Yes, there are critics as well-known in the mobile sector as Carphone Warehouse who claim that 6G will never exist, but the truth tells us otherwise. Perhaps not as 6G, but under a different moniker that distinguishes it from 5G. Just as you might call a peach a peach, peach, or apricot to refer to the same thing, the ancient conquerors renamed 6G with a different name to allude to the local gods. Is it a coincidence that ancient churches, synagogues, and hermitages are located in the same places?

While this is going on, the University of Oulu in Finland has been awarded 250 million euros to create the groundwork for 6G over the next eight years. New entities, on the other hand, are forming to create some of the minimal requireThe proliferation of multiple linked devices, sometimes known as the Internet of Things, will be critical in the development of future wireless technologies. The reality is that this trend of digitizing both the productive sectors of the economy and the utensils that we use on a daily basis in our homes will still be in its infancy in the next ten years. When that ubiquity in connectivity of inanimate objects around us is attained, the so-called 5G will be only the technology that enables the commencement of an exponential increase of gadgets, but it will not be the protagonist. We’re merely at the beginning of the story for 6G, a technology that will begin to utilize spectrum blocks spanning from 100 GHz to 1 THz. Others consider 6G as a technology that will be much easier to install, thanks to the early stages of virtualization that have occurred in recent years.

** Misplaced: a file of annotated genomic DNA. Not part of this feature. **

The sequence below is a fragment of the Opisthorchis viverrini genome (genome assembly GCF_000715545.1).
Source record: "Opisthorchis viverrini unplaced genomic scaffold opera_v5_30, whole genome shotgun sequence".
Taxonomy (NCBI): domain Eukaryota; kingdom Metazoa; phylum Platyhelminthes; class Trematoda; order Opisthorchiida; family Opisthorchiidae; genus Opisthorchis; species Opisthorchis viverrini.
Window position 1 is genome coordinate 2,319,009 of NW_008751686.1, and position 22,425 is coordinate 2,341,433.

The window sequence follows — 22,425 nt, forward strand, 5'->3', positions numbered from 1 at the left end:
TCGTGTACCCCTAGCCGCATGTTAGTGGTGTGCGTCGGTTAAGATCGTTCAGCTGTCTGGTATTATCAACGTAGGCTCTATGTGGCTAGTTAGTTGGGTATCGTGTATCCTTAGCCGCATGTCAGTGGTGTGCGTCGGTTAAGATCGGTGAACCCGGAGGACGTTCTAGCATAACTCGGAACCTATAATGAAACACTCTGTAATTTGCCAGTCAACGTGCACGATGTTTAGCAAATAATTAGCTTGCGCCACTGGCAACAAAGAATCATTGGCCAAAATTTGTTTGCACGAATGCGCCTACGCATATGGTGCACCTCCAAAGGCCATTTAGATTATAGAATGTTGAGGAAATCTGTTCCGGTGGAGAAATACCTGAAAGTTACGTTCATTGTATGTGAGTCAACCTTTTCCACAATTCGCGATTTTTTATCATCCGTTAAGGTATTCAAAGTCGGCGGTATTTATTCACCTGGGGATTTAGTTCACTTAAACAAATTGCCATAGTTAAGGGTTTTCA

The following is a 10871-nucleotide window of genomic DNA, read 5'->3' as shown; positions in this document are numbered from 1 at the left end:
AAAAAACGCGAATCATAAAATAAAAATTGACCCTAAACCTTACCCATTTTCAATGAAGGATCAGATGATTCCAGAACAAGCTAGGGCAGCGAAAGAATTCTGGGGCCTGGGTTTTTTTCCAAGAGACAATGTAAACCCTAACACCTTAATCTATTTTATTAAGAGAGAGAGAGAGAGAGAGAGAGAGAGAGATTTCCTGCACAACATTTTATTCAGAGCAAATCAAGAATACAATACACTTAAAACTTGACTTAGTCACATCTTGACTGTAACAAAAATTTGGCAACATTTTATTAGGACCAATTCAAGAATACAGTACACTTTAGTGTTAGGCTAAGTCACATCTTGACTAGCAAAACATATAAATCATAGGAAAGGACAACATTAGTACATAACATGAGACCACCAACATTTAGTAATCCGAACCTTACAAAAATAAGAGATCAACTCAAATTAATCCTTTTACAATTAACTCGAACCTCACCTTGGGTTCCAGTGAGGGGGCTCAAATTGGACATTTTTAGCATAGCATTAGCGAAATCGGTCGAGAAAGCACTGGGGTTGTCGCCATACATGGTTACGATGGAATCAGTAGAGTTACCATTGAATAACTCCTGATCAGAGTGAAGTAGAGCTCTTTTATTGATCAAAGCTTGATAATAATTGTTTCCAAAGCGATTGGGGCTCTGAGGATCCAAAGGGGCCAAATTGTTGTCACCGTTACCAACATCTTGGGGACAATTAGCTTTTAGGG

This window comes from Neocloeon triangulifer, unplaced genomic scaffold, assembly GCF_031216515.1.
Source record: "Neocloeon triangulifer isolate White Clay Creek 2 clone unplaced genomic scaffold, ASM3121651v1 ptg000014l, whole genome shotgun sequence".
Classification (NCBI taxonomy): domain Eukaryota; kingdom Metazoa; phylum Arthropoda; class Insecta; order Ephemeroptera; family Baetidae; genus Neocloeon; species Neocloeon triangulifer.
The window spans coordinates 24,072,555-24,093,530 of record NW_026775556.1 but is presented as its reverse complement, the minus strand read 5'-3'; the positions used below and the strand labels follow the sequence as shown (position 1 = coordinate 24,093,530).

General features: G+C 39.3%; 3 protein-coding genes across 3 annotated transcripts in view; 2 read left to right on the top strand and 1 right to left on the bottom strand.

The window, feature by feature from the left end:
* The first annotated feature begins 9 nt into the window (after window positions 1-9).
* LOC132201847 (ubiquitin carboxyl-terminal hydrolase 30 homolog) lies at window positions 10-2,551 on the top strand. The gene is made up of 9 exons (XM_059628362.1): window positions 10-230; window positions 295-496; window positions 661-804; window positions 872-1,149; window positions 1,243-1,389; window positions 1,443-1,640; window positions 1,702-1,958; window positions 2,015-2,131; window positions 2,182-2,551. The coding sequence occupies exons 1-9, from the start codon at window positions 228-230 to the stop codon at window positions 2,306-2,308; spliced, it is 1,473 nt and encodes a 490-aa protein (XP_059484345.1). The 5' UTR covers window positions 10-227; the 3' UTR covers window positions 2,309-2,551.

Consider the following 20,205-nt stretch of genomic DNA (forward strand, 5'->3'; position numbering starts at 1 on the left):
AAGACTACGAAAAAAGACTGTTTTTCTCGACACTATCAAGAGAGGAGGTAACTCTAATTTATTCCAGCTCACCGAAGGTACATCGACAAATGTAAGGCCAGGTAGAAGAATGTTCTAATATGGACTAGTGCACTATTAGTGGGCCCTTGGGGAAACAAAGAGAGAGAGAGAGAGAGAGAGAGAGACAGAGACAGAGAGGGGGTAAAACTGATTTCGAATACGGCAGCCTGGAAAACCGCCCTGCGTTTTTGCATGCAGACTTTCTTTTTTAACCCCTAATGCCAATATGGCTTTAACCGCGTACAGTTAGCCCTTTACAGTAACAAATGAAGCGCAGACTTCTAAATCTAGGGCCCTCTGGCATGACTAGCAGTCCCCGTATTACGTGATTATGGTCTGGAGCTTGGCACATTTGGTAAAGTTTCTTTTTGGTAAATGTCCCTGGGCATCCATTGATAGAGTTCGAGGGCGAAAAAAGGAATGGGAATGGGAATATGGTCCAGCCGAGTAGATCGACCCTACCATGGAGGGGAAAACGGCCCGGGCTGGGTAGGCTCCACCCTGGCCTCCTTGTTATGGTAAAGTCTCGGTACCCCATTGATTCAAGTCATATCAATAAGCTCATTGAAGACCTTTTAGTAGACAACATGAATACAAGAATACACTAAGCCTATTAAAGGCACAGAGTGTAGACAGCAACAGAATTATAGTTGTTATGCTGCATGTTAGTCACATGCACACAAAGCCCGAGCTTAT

5G, on the other hand, is just another milestone on the long road to innovation. It won’t be a panacea, but it will help us better the services we have now. Ultimately 6G Technolgy is the New Future of the Internet.